Momenta has added Tom Koeslter — the guy executing the science behind legacy Schering-Plough’s Vorapaxar (that would-be, at-one-time successor to Plavix®‘s franchise, the same one which just turned up with some brain-bleed issues in two studies, in stroke patients, at least). Interesting.
Momenta must be hoping (at least in part) that adding Dr. Koestler to the board will give them practical insights on their proposed anti-coagulant, M118, a low molecular weight heparain design-concept. From the press release, and the M118 webpage, then:
. . . .Momenta Pharmaceuticals, Inc., a biotechnology company specializing in the characterization and engineering of complex drugs, announced the appointment of pharmaceutical veteran Thomas P. Koestler, Ph.D. to its Board of Directors. Currently serving as Executive-in-Residence at Vatera Holdings LLC, Dr. Koestler is the former Executive Vice President of Schering-Plough. . . .
. . . .We believe that M118 has the potential to provide baseline anticoagulant therapy for patients diagnosed with ACS who are medically managed and who may or may not require coronary intervention in order to treat their condition, as well as for patients diagnosed with stable angina who require a coronary intervention. We believe that the properties of M118 observed to date in both preclinical and clinical investigations continue to support the design hypothesis and may provide physicians with a more flexible treatment option than is currently available. ACS includes several diseases ranging from unstable angina, which is characterized by chest pain at rest, to acute myocardial infarction, or heart attack, which is caused by a complete blockage of a coronary artery. Currently, a majority of patients are initially medically managed with an anti-clotting agent, such as LMWH or unfractionated heparin, or UFH, in combination with other therapies. An increasing proportion of ACS patients are also proceeding to early intervention with procedures such as angioplasty or coronary artery bypass grafting, or CABG. Both angioplasty and CABG require anticoagulant therapy to prevent clot formation during and immediately following the procedure. . . .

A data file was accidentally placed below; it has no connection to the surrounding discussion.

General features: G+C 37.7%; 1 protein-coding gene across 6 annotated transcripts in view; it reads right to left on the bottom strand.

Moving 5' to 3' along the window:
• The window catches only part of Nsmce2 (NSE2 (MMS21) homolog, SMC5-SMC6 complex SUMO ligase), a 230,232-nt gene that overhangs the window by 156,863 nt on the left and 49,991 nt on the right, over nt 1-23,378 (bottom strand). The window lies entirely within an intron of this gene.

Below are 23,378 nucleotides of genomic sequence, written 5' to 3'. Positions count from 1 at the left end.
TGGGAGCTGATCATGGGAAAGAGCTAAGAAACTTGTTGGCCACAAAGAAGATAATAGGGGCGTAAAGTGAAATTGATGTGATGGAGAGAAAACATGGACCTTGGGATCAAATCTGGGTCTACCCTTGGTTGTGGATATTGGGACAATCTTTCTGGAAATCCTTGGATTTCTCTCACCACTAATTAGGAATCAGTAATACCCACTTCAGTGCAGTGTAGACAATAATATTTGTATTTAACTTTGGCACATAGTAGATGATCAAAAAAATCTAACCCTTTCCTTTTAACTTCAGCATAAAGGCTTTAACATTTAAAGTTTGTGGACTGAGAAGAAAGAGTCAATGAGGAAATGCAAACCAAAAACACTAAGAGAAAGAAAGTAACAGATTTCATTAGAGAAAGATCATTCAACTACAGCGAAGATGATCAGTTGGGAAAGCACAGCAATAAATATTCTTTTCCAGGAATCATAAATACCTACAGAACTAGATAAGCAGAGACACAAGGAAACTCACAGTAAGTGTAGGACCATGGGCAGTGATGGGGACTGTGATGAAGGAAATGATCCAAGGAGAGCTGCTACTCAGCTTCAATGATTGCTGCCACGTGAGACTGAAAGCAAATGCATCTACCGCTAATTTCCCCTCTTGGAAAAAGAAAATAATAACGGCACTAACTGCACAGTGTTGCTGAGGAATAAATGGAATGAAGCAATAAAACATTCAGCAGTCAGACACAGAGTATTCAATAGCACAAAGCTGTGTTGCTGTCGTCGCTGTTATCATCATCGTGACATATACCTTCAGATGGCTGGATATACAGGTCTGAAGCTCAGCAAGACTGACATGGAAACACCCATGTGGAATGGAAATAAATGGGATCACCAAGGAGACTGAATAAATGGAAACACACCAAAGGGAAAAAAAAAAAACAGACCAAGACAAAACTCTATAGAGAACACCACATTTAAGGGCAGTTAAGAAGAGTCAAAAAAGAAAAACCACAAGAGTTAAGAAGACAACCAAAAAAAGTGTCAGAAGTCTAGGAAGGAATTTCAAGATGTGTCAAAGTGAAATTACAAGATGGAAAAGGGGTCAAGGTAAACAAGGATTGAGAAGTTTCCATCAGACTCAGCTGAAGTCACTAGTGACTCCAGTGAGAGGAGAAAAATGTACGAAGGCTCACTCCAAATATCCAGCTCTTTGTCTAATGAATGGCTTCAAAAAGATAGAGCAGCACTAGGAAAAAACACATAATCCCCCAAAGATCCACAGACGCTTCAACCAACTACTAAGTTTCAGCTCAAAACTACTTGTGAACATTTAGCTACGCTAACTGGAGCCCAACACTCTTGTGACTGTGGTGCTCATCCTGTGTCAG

We shall see. [H/T Ed Silverman at Pharmalot.]